Subtleties of the CONTENT Tag

You have probably used them already: container macros and the <$content> tag. And perhaps you have also noticed, that in some examples I have used somewhat different constructions than what the documentation says you should. Yes, there's a reason apart from elitism ;-)

The problem

Basically, as the documentation says, you declare a macro with the /CLOSE modifier, and access the stuff you wrote between the start and end tag with <$content>. Like this:


<$macro SIMON-SAYS /CLOSE>
Simon says: <$content>
</$macro>

Obviously, this will prepend everything you enclose in these tags with "Simon says:". But that may be too unflexible for you. Let's say one of your customers likes the pages you do but doesn't like this bloke from the bible, he'd rather have Muhammad tell him what to do. So to avoid having to rewrite your pages, you define a new macro:


<$macro SIMON-SAYS /CLOSE>
  <$if COND=(defined SIMONSUCKS)>
    Muhammad says:
  <$else>
    Simon says:
  </$if>
  <$content>
</$macro>

Testing:


<SIMON-SAYS>use HSC!</SIMON-SAYS><BR>
<$define SIMONSUCKS:bool> <* type doesn't matter *>
<SIMON-SAYS>use HSC!</SIMON-SAYS>

Simon says: use HSC!
Muhammad says: use HSC!

They agree! :-)
Now what about using both versions in one document? If you have Simon on top, no problem. But once the variable is defined, Simon is gone until the end of the document. SIMONSUCKS indeed...
How about HSC's local variables? If you had another container macro, you could define SIMONSUCKS locally and it would disappear as soon as HSC sees this macro's end tag. Let's try it:


<$macro NOSIMON /CLOSE>
<$define SIMONSUCKS:bool>
<$content>
</$macro>

<NOSIMON>
<SIMON-SAYS>use HSC!</SIMON-SAYS>
</NOSIMON>
<SIMON-SAYS>use HSC!</SIMON-SAYS>

Simon says: use HSC!
Simon says: use HSC!

What's that? It says "Simon" twice, while the first time it should have said "Muhammad"—that's what we defined the <NOSIMON> macro for. Apparently, SIMONSUX is not defined in an enclosed container macro, so local variables can not be used!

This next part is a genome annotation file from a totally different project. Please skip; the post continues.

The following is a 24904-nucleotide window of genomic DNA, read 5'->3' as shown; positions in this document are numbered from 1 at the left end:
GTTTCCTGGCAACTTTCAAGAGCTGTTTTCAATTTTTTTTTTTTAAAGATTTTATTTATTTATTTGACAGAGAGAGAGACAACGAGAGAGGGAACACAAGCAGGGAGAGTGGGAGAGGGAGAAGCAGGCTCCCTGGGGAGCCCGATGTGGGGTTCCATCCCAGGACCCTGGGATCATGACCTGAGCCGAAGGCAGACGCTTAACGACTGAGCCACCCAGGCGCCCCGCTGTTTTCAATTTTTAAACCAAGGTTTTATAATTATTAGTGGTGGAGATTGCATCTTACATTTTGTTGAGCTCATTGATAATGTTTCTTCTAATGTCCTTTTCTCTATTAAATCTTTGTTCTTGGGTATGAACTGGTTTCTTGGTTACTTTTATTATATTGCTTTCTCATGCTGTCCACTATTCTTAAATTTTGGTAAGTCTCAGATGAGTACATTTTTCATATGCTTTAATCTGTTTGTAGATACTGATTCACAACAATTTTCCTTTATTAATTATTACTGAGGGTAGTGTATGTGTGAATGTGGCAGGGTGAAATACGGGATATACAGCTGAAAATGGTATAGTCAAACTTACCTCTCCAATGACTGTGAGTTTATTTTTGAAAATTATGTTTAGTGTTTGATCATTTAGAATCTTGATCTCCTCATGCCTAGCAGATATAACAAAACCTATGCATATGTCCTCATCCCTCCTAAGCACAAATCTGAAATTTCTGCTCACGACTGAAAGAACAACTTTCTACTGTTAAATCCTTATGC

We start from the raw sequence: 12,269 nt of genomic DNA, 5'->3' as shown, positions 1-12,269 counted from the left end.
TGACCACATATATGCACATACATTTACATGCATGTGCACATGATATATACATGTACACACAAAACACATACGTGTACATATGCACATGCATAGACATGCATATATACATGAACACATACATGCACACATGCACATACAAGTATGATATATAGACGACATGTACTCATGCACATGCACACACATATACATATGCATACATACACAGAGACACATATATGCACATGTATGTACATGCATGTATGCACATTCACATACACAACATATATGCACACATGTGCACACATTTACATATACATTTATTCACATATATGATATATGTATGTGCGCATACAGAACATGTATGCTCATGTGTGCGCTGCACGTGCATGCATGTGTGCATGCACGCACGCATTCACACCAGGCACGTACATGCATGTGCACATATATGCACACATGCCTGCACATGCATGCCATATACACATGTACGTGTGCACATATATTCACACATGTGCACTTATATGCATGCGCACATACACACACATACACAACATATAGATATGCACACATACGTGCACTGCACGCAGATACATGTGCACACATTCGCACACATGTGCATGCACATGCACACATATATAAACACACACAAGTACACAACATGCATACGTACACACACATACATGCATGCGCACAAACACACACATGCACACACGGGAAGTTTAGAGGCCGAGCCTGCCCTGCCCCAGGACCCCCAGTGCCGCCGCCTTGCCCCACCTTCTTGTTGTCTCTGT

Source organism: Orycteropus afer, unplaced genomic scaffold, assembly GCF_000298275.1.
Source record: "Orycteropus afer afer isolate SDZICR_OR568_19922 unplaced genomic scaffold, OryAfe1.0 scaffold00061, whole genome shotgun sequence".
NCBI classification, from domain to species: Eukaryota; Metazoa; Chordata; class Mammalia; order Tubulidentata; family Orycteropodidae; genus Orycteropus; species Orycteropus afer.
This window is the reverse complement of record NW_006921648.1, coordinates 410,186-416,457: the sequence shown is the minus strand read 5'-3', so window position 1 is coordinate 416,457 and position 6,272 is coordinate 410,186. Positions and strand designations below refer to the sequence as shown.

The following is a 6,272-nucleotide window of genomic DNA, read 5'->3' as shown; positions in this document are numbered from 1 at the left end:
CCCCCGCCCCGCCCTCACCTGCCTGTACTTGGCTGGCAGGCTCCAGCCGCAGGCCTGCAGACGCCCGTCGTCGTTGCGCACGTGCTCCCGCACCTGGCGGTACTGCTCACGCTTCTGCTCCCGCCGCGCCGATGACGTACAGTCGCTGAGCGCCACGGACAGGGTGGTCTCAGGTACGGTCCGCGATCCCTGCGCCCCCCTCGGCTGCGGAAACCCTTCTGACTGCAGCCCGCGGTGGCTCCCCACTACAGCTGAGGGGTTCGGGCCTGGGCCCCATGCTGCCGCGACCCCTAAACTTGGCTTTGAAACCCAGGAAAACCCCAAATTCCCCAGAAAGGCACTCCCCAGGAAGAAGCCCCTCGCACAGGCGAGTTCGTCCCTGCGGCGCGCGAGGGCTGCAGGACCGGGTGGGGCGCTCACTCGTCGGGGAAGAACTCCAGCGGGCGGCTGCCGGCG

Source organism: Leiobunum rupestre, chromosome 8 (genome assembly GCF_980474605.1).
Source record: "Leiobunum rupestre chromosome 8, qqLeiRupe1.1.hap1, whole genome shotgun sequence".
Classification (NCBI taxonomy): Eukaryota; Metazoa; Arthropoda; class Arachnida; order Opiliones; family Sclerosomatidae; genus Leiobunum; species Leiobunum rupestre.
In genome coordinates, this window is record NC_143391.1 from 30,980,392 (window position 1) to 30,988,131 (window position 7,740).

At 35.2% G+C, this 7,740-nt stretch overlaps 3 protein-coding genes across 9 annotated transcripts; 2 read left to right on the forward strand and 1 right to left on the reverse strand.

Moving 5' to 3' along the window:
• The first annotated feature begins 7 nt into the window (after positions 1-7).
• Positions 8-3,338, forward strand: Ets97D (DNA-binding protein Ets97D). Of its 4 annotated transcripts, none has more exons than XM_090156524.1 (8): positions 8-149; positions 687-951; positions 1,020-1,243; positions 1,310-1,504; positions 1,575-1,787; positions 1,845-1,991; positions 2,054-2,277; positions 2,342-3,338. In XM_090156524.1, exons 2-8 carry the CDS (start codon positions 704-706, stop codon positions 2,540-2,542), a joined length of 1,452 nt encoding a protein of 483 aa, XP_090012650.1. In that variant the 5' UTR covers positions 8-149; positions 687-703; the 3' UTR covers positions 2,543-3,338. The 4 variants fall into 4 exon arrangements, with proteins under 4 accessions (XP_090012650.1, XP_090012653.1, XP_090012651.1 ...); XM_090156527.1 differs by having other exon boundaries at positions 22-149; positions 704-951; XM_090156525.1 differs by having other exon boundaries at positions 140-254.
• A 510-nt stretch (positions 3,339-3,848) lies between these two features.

The solution

Of course there is a solution, or this article would be fairly pointless. If you have read the loops tutorial, you probably guessed what to do:


<$macro NOSIMON /CLOSE>
<$define SIMONSUCKS:bool>
<(HSC.Content)> <*---Look-here--- *>
</$macro>

<NOSIMON>
<SIMON-SAYS>use HSC!</SIMON-SAYS>
</NOSIMON>
<SIMON-SAYS>use HSC!</SIMON-SAYS>

Muhammad says: use HSC!
Simon says: use HSC!

There you are!

Expansionism

Frankly I'm not sure whether Thomas thought of these implications when he designed HSC, because in his macros this mechanism is never used. However, it is the key to loads of programming tricks, including loops, semiautomatic layout and other weird things probably never meant to be in HSC =^>

The reason for the difference between <$content> and <(HSC.Content)> is the order of expansion:
<$content> is first expanded, then its result is inserted in the enclosing macro.
<(HSC.Content)> is first inserted verbatim, i.e. including all unexpanded macro calls, and is then expanded together with its container in the current context

Everybody confused? Fine. Took me a while to figure it out, too ;)
If you take the last example using <$content> and expand the macro calls "by hand", you get this:

  1. All unexpanded macros
    <$macro SIMON-SAYS /CLOSE>
      <$if COND=(defined SIMONSUCKS)>
        Muhammad says:
      <$else>
        Simon says:
      </$if>
      <$content>
    </$macro>
    
    <$macro NOSIMON /CLOSE>
    <$define SIMONSUCKS:bool>
    <$content>
    </$macro>
    
    <NOSIMON>
    <SIMON-SAYS>use HSC!</SIMON-SAYS>
    </NOSIMON>
  2. Inner macro SIMON-SAYS expanded
    <NOSIMON>
      Simon says: use HSC!
    </NOSIMON>
  3. All expanded
    <$define SIMONSUCKS:bool>
      Simon says: use HSC!

Obviously the variable definition doesn't have any effect on the already expanded macro call below it. Now take the other construction using <(HSC.Content)> and expand it:

  1. All unexpanded macros
    <$macro SIMON-SAYS /CLOSE>
      <$if COND=(defined SIMONSUCKS)>
        Muhammad says:
      <$else>
        Simon says:
      </$if>
      <$content>
    </$macro>
    
    <$macro NOSIMON /CLOSE>
    <$define SIMONSUCKS:bool>
    <(HSC.Content)>
    </$macro>
    
    <NOSIMON>
    <SIMON-SAYS>use HSC!</SIMON-SAYS>
    </NOSIMON>
  2. Inner macro SIMON-SAYS inserted in outer macro
    <NOSIMON>
      <$if COND=(defined SIMONSUCKS)>
        Muhammad says:
      <$else>
        Simon says:
      </$if>
      use HSC!
    </NOSIMON>
  3. All expanded
    <$define SIMONSUCKS:bool>
      <$if COND=(defined SIMONSUCKS)>
        Muhammad says:
      <$else>
        Simon says:
      </$if>
      use HSC!

That's the whole trick. The final evaluation of the <$if> block will throw away the Simon part and we get the result we want.

Writing your own macros I suppose you'll generally want the second form using <(HSC.Content)>, because it works just the same for simple cases as decribed in "Defining your own logical styles" (although it may be slower; I don't have a CPU that would make this noticeable any more) but allows for a lot of tricks beyond that, most importantly macros that can access their "parent's" local variables and even modify them. This mechanism will be used ad nauseam in the part on semi-automatic layout, once I get around to writing it :) However, using this may make debugging your HSC code more difficult, because you can get very long "backtraces" for every error, indicating every nested level of expansion1.


Footnotes
  1. See HSC's documentation on the NONESTERR parameter!

Last change: 21-Feb-2006, 06:43

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